chain rule

In calculus, the chain rule is a formula for finding the derivative of function that is the composition of two or more functions (see function composition). The chain rule says that if we have a function h composed of differentiable functions g and f such that h(x) = g(f(x)), then the derivative of h is calculated thusly:

    \[h'(x) = g'(f(x)) \cdot f'(x)\]

For the above example where h is the composition of two functions, the chain rule tells us to first take the derivative of the “outer” function g, leaving the “inner” function f alone, and multiply that result by the derivative of the “inner” function f.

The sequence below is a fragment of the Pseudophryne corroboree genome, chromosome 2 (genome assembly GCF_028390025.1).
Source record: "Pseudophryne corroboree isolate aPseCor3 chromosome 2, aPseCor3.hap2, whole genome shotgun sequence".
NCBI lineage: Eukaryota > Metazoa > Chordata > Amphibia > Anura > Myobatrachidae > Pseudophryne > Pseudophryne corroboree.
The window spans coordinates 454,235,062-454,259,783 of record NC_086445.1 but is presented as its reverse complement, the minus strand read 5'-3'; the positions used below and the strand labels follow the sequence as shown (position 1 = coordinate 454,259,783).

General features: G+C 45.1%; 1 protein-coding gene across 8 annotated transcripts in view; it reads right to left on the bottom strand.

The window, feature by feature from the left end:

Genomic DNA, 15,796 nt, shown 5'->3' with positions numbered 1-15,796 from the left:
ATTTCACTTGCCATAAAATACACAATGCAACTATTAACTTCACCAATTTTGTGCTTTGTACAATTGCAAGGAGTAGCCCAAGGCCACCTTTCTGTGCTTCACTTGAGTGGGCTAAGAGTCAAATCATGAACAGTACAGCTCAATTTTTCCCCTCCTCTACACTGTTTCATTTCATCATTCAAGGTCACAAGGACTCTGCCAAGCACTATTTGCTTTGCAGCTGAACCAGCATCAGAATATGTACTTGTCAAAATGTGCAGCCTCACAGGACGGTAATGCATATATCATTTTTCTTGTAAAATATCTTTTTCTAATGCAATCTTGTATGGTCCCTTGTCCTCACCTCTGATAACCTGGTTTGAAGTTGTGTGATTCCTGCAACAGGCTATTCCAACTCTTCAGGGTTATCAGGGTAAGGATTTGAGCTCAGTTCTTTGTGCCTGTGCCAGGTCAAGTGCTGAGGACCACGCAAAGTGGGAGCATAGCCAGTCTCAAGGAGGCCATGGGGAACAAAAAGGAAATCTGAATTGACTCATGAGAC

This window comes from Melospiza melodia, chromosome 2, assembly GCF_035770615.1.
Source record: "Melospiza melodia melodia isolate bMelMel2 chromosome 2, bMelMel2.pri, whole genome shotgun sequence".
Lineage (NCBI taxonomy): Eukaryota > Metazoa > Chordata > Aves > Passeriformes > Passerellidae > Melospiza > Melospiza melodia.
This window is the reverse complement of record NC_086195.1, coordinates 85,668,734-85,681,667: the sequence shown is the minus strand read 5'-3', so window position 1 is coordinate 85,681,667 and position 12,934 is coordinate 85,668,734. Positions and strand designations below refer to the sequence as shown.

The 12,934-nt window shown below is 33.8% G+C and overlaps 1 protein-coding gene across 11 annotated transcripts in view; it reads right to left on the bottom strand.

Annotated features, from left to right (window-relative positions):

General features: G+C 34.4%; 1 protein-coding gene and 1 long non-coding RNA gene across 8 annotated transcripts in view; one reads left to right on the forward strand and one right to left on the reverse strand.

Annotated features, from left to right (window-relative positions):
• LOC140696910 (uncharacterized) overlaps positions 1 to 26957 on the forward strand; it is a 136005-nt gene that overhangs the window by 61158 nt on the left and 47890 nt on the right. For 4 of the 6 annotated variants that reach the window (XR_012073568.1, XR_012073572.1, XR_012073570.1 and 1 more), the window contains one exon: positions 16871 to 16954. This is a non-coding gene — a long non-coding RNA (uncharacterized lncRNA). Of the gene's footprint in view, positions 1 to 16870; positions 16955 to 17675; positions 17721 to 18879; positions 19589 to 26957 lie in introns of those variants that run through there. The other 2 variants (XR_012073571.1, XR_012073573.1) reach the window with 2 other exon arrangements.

If we assign f(x) to the variable y, such that y = f(x) and assign h(x) to the variable z, such that z = g(y), then z becomes a function of x by way of y, and we can write the chain rule in Leibniz’s notation:

    \[\dfrac{dz}{dx} = \dfrac{dz}{dy} \cdot \dfrac{dy}{dx}\]

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